All Change in Roussillon: New Approaches but Still Looking for Identity

It was an indication of trends in the region that sweet wines were much less in evidence than dry at the Roussillon tasting in New York (for those statistically inclined, the breakdown was about half dry red and a quarter each of dry white and sweet wines, with a handful of rosés).

Whites have been making progress in the south of France, but it remains a bit of an uphill battle against the sun in Roussillon, the farthest south, driest, and warmest region in France. Whites were in a small minority, and on this showing, are having some difficulty in establishing a balance between becoming overly aromatic and phenolic (and alcoholic) or maintaining freshness (by picking early but at the expense of flavor variety and intensity). Most of the wines are fermented purely in stainless steel, but occasional essays into oak sometimes do bring a touch of greater roundness and complexity.

Getting a bead on the character of the region is not helped by the wide range of varieties, from aromatic Muscat or Viognier to flat Grenache Blanc or Carignan Blanc. In the Languedoc, experiments with more northern varieties, such as Chenin Blanc, have sometimes led to attractive results, but Roussillon seems more to be sticking to its traditional varieties. It’s curious that the difficulties of viticulture in cool climates have resulted in development of grape varieties that do better under marginal conditions (although none has yet produced more than serviceable results), but there do not appear to have been comparable attempts to develop white varieties for warm climates.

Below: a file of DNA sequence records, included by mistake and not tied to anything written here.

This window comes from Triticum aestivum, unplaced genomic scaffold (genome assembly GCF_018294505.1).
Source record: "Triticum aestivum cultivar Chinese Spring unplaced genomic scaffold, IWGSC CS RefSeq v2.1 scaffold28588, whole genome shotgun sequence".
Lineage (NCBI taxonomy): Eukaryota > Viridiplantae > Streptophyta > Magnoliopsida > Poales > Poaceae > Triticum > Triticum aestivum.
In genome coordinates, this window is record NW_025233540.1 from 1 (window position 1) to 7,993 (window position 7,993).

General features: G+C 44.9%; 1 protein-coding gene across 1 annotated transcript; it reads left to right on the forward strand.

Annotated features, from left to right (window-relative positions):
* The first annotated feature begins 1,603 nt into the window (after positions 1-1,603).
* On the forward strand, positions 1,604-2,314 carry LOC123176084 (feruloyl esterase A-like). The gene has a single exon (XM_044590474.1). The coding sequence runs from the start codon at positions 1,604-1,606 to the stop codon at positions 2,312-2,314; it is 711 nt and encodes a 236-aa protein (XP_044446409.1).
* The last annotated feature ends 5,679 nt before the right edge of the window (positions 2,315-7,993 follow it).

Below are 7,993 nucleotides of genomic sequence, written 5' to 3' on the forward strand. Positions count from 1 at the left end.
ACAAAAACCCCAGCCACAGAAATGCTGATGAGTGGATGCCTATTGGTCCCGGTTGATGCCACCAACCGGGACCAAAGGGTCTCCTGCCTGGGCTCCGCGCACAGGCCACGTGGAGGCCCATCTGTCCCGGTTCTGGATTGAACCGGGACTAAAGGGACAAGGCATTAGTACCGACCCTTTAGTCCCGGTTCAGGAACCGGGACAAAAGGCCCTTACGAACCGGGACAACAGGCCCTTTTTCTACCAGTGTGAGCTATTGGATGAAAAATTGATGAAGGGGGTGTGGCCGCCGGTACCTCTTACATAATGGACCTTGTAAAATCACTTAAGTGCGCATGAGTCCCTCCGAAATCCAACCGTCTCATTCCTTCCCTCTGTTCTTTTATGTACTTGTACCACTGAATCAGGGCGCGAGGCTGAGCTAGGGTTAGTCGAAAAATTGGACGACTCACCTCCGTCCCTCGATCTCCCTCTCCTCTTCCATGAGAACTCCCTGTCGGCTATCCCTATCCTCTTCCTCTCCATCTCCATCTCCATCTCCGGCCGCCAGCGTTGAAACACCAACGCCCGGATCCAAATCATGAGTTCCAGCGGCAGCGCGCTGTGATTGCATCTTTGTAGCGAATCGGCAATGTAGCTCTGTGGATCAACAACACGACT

Reds show more consistency, although it is hard to identify styles with grape varieties. I don’t think it is so much that terroir trumps cepage as that climate (and winemaking) trump cepage: there’s a certain sameness in high alcohol and extract. It can be hard to see the cepage behind the soft, round, character, especially at entry level. Even 100% Syrah can taste more like Châteauneuf du Pape than like Hermitage. When ripeness verges on over-ripeness, there’s a tendency to convergence, although perhaps Grenache stands out a bit for its overwhelming fruit and tendency to nuttiness on the finish.

Although AOPs must be blends, mostly of traditional varieties, whereas IGPs can be monovarietal and tend to have more “international” varieties, the difference between them is not as marked as you might expect in either style or quality. I do not think that in blind tasting it would be possible to distinguish wines as coming from the AOP Côtes du Roussillon as opposed to the IGP Côtes Catalanes. (Of course, sometimes the differences are blurred by ignoring the rules: that 100% Syrah was in fact an AOP wine.)

Sweet wines run a range from Muscat Rivesaltes, which tends to be a bit dull (why is Muscat considered one of the noble varieties in France?), to the slightly “sticky” impression of many Rivesaltes, and a handful of very concentrated old wines in the ambré category. These can be good, but only the very best achieve the complexity of dessert wines from Sauternes or the Loire; given the expense of production and the limited market, you can see why producers are moving out of the category.

Roussillon is a work in progress. It’s come a long way from the days when the Midi produced cheap bulk wine, but on this showing, it hasn’t yet really found its identity completely in the quality market.

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